Percentage of women and people of color who are leaders in newsrooms is stagnant in Latin America, according to Reuters Institute

The Reuters Institute has analyzed gender inequality and the percentage of people of color in newsroom leadership since 2020. The results have not been the most encouraging.

According to the study Women and leadership in the news media 2024: Evidence from 12 markets, women occupy 24% of the 174 top editor positions in the newsrooms of the 240 media outlets it analyzed on four continents. Two percentage points above last year when it stood at 22%.

For example, in Mexico the number of women in top editorial positions in 2024 is just 6%, the same as it was in 2020.

Another recent study from the institute, Race and leadership in the news media 2024: Evidence from five markets, points out that the percentage of editors of color remains below the percentage of people of color in the populations of the countries analyzed (Brazil, Germany, South Africa, United Kingdom and United States).

Only 23% of the top 75 editors of the 100 media brands covered are people of color.

In Brazil, as has been the case in the last three years, none of the media in the sample used in the study has a person of color as editor in chief.

The future doesn't look any brighter in terms of gender and racial equality. 

According to the Reuters Institute, projections indicate that gender parity may only be reached in 2074. However, more cautious projections (taking into account the average percentage of women over these five years in ten markets) indicate that, at the current rate, there will never be equality.

The same happens in the case of race.

“Keeping racial and ethnic diversity at the forefront of industry conversations and within newsrooms, especially at trying times for news organizations, will not happen without an express intention and commitment to do so. While many continue to work hard to make this happen, it is not clear from our most recent data that progress is still being made, and there is a real risk that we will see further stagnation or backsliding,” reads the report on race and leadership.

Both investigations are by  Dr Kirsten Eddy, Dr Amy Ross Arguedas, Mitali Mukherjee and Prof. Rasmus Kleis Nielsen.


Low consumption of media led by women


The work of mapping the gender of top editor positions in media was sampled from South Africa and Kenya, from Africa; Hong Kong, Japan and South Korea, from Asia; Finland, Germany, Spain and the United Kingdom, from Europe; the United States, Mexico and Brazil, from the Americas.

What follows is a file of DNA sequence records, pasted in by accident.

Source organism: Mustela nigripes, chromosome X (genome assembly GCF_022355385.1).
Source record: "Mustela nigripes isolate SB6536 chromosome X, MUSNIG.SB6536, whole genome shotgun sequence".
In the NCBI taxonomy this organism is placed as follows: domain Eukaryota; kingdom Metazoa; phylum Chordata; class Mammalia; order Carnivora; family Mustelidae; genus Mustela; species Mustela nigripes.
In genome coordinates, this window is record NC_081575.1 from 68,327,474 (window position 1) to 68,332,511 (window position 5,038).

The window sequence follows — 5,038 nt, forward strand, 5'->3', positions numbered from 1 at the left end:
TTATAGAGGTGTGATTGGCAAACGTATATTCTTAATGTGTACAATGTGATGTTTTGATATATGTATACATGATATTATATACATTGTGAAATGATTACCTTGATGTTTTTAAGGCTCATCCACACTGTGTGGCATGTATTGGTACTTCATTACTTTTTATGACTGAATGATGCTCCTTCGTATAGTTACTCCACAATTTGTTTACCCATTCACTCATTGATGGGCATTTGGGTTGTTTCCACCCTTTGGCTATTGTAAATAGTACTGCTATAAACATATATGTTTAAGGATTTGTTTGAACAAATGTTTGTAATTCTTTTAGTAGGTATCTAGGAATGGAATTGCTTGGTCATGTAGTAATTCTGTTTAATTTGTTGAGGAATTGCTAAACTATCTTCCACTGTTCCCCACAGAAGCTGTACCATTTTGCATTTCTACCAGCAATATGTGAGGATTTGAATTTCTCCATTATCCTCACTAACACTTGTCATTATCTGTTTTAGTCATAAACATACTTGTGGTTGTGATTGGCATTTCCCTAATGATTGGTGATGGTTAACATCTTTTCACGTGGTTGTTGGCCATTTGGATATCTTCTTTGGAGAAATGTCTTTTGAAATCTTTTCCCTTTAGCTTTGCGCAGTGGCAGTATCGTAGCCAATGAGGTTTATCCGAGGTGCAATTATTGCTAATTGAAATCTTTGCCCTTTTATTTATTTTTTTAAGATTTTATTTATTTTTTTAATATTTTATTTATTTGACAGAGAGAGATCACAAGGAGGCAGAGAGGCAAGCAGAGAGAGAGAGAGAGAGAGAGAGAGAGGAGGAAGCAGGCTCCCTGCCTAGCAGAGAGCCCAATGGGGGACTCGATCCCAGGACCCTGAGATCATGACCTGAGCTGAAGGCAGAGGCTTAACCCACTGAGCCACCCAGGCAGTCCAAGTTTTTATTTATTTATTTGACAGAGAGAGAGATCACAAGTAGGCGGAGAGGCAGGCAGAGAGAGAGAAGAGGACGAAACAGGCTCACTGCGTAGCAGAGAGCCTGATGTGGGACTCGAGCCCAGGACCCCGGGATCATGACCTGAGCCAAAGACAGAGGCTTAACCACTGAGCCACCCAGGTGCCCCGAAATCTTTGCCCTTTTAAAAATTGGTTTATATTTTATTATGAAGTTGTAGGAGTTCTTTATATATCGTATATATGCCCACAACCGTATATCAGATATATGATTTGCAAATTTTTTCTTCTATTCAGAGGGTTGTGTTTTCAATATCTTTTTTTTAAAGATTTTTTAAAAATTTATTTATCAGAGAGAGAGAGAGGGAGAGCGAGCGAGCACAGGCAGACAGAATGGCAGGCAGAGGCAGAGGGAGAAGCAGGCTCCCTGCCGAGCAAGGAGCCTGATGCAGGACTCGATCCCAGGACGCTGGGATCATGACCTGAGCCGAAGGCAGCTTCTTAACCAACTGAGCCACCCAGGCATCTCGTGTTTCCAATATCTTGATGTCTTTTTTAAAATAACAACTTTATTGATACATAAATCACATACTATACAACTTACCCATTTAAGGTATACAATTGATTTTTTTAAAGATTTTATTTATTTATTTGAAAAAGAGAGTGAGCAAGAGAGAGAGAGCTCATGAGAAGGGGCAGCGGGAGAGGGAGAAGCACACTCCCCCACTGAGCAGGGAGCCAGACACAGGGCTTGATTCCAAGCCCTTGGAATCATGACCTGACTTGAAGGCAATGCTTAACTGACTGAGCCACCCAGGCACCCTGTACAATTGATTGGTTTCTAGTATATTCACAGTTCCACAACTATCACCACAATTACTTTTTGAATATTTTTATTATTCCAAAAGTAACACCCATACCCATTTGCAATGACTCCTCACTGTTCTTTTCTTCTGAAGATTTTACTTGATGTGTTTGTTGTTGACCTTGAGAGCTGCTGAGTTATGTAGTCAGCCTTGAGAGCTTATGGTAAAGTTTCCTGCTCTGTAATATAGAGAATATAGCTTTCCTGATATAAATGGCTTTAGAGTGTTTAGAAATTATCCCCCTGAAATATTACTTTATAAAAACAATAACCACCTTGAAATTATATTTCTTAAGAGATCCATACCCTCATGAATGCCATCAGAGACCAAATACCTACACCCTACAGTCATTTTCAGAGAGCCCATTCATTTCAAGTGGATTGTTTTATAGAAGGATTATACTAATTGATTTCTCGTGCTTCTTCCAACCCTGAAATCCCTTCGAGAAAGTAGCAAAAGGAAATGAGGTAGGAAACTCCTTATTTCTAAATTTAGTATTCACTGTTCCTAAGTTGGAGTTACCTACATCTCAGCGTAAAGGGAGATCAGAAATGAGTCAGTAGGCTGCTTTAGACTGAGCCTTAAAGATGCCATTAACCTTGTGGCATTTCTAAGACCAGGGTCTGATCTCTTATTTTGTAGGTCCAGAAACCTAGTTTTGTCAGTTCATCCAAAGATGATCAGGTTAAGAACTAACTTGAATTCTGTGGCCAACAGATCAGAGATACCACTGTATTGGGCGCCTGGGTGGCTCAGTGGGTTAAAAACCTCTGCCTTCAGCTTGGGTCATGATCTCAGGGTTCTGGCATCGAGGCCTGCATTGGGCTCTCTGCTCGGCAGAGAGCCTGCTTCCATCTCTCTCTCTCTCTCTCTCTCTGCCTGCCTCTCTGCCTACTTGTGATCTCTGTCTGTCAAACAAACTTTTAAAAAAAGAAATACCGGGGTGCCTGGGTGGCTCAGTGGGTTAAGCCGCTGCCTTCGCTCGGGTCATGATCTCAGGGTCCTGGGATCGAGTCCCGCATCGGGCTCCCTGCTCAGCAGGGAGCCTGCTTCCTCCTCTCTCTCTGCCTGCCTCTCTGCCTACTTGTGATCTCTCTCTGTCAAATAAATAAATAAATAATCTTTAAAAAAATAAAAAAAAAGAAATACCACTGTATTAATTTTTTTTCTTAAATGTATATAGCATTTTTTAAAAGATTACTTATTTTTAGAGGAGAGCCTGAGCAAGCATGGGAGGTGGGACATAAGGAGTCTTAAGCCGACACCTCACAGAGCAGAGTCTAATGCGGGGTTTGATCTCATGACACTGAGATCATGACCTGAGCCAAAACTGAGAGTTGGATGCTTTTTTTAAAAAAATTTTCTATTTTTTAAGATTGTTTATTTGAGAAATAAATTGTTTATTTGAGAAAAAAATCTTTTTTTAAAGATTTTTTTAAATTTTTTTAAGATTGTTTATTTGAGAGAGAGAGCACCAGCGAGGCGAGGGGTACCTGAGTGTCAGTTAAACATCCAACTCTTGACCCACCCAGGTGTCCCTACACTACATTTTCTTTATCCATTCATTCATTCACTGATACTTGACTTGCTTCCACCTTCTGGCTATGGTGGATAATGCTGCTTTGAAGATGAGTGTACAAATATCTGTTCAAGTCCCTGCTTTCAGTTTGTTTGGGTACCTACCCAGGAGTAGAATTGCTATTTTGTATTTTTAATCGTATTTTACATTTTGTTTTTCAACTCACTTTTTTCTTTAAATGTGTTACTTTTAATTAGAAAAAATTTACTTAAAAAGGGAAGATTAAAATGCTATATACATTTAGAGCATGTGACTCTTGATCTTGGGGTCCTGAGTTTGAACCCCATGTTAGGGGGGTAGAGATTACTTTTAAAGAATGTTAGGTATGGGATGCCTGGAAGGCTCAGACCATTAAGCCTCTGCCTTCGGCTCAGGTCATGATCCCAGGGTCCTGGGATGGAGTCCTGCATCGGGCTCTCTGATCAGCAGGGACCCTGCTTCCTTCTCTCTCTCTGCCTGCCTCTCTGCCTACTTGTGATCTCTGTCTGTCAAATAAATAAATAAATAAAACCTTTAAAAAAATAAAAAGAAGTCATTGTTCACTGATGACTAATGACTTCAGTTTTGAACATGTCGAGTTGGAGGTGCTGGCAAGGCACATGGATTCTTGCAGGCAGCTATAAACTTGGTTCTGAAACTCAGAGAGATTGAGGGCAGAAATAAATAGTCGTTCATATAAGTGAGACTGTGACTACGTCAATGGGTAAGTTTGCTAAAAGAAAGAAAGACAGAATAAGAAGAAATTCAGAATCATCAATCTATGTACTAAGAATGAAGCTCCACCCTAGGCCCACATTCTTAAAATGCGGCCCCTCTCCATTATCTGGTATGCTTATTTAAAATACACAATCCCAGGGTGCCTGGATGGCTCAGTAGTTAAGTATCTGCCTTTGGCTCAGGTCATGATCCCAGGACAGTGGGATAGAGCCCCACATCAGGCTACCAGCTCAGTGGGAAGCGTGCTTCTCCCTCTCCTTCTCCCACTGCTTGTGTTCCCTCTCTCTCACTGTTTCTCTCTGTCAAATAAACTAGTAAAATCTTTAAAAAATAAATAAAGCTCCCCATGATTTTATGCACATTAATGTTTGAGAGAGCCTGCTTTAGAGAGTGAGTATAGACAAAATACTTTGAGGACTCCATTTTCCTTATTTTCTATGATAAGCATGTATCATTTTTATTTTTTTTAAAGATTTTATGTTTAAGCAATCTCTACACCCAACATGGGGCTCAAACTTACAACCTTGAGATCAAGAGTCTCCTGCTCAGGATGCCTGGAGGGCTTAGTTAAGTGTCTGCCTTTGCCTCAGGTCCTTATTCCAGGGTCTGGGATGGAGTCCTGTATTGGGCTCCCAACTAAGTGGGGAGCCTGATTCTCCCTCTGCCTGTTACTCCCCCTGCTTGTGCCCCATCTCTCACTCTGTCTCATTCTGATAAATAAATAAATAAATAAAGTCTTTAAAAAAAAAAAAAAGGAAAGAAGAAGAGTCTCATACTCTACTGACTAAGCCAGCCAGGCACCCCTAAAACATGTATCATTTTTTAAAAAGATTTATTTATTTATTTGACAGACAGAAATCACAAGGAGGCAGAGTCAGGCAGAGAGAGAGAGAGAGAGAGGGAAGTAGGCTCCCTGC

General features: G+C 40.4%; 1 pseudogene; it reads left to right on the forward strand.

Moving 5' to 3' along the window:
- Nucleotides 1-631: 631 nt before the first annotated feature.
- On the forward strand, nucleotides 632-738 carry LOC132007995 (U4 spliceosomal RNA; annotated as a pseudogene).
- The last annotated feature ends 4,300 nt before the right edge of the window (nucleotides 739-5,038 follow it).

In the case of Brazil, the percentage has shown a considerable increase since last year (from 13% to 23%). However, the report clarifies that this may be due to an update to its data set that affected its coding.

“We managed to find additional/better information this year that led us to change the person we had identified as the director of a specific brand in Brazil (previously a man, and which we updated with a woman). Therefore, the coding of the gender of the leadership for that brand changed, but not because there has been a change in the management of the organization, but because we made a correction. So, the increase in the percentage in Brazil was mainly due to that and not because there was a recent change in leadership,” Ross Arguedas explained to LatAm Journalism Review (LJR).

Latin America continues to have the lowest percentages of online news users who consume information from at least one media outlet led by a woman. Brazil remains at 27% and Mexico went from 18% to 17% in the last year.

Finland, South Korea and South Africa are at the top, each exceeding 70%.

“Less than half of users accessed news from at least one major media outlet led by a woman. The average of the 12 markets is 44%: this is a slightly lower number than what we recorded when our survey began in 2020 (49% in ten places),” the report says.


Without clear causes


The data collected by these studies allow researchers to document the situation and trends over time, but not determine causes, as they explained to LJR.

The lack of progress on equity “offers support to the concern expressed by some in the industry that diversity, equity, and inclusion (DEI) initiatives focused on race and ethnicity are losing steam and lagging behind efforts to reduce gender disparities,” the report on race and leadership says.

As Ross Arguedas explained, the problem of underrepresentation in terms of gender already exists at the professional level and is magnified in leadership positions.

In the case of the low percentage of women in leadership positions, it cannot be attributed solely to a lack of women practicing journalism and it is likely that there are additional barriers that prevent or discourage women journalists from occupying editorial leadership positions, according to the researchers.

“What is clear is that the underrepresentation of women in the top leadership of the Mexican media that we found this year is not an anomaly, but a continuation of what we have found in previous years,” Ross Arguedas said.

“Generating a change in something that seems to be the norm would require an express will and a true commitment at the industry level and at the moment we do not see any evidence of that,” she said. “Changing that trend will require an intention and a strategy, within the organizations and perhaps at an industry level... Otherwise, we will probably continue to see more of the same.”